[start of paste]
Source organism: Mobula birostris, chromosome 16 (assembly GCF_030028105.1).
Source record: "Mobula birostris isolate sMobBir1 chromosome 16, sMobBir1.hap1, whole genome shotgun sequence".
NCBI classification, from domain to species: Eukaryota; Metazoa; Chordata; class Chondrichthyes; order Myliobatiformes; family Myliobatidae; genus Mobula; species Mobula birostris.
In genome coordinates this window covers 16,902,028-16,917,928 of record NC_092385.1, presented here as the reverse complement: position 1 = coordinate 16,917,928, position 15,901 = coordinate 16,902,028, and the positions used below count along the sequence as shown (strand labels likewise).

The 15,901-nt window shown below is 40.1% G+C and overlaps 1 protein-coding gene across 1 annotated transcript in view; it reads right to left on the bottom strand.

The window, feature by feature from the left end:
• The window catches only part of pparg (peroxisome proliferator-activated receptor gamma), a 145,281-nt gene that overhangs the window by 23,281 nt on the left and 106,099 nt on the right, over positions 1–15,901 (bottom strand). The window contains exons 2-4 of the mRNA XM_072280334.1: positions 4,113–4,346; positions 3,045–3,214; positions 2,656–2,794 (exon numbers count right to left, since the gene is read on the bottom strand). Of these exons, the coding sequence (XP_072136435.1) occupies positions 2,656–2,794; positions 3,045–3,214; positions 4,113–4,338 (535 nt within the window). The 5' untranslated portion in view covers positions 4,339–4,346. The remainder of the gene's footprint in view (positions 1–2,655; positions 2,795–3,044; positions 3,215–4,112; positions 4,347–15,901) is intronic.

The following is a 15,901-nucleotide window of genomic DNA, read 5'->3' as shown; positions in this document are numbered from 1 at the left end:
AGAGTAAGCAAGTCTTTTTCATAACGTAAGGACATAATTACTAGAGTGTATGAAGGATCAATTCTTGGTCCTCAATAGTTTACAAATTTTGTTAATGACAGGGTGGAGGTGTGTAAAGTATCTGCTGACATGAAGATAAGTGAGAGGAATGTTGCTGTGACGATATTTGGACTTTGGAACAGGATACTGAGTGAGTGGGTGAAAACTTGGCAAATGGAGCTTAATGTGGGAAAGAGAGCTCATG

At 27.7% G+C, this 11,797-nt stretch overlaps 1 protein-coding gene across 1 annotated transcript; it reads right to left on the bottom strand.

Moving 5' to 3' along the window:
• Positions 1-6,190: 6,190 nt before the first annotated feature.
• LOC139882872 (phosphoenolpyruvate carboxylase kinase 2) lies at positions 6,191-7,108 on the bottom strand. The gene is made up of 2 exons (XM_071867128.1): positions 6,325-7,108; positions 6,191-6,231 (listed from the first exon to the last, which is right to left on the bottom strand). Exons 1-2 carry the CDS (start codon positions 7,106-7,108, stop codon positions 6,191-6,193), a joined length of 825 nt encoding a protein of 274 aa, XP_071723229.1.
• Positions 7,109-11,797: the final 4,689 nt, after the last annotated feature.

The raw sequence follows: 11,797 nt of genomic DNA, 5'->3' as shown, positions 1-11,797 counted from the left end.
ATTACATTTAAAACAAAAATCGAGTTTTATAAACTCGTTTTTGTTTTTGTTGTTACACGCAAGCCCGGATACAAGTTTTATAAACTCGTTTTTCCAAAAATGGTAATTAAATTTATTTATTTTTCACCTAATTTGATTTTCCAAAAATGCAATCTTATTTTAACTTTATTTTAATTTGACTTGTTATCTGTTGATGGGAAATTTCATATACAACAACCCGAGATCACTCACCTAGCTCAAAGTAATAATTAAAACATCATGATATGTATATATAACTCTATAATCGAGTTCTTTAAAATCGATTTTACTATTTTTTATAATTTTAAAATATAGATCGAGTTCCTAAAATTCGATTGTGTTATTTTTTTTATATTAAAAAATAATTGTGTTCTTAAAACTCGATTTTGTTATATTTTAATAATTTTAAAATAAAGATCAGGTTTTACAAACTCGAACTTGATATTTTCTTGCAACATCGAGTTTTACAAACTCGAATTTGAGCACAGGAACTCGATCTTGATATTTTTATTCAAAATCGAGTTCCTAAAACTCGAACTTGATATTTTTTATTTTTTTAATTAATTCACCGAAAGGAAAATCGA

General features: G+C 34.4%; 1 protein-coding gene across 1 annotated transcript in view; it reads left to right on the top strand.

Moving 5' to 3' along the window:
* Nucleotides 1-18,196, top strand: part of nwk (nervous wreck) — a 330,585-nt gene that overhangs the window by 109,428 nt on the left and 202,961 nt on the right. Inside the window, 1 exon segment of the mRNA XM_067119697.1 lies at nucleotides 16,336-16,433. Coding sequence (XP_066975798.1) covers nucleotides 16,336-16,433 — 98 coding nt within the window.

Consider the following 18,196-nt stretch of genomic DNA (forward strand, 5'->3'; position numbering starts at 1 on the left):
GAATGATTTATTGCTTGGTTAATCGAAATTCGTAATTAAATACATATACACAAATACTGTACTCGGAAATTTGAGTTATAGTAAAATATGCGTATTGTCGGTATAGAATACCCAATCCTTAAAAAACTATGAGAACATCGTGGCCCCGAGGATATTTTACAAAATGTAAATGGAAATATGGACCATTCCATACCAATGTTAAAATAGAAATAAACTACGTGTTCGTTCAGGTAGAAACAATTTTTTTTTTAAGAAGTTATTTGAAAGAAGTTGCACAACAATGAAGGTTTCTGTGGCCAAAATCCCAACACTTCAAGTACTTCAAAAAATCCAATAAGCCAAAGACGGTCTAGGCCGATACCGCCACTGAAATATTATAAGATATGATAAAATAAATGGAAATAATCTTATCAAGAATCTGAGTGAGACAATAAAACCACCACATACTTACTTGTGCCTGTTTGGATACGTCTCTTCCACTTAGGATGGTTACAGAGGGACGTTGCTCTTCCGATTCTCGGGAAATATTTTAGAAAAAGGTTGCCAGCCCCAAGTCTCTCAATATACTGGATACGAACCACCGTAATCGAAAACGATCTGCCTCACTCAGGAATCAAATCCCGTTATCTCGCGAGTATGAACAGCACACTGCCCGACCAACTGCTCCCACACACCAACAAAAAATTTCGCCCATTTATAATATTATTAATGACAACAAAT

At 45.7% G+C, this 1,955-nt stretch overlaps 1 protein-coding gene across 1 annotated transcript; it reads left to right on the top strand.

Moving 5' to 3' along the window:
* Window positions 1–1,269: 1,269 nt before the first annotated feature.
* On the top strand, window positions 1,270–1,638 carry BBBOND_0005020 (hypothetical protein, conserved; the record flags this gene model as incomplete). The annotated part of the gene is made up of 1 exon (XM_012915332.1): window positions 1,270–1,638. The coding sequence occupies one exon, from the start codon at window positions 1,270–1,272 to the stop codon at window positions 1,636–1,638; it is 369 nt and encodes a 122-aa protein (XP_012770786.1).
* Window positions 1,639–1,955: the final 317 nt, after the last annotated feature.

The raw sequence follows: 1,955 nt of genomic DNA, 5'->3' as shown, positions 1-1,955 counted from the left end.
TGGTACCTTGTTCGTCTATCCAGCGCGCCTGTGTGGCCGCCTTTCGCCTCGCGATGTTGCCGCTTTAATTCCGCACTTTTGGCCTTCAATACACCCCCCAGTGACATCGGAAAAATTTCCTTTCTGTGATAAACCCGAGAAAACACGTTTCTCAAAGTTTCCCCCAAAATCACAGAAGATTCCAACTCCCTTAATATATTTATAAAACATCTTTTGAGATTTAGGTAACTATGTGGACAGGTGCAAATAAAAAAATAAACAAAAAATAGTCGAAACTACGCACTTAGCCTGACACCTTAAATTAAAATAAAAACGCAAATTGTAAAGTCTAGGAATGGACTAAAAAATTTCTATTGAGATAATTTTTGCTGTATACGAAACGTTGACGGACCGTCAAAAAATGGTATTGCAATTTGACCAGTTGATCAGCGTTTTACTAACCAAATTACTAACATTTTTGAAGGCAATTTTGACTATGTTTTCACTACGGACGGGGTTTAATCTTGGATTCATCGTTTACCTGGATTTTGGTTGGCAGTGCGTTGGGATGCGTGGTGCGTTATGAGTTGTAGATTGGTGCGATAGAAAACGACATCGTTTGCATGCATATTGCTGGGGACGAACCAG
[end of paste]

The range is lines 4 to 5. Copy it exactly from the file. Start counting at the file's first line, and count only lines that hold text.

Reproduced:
In genome coordinates this window covers 16,902,028-16,917,928 of record NC_092385.1, presented here as the reverse complement: position 1 = coordinate 16,917,928, position 15,901 = coordinate 16,902,028, and the positions used below count along the sequence as shown (strand labels likewise).

The 15,901-nt window shown below is 40.1% G+C and overlaps 1 protein-coding gene across 1 annotated transcript in view; it reads right to left on the bottom strand.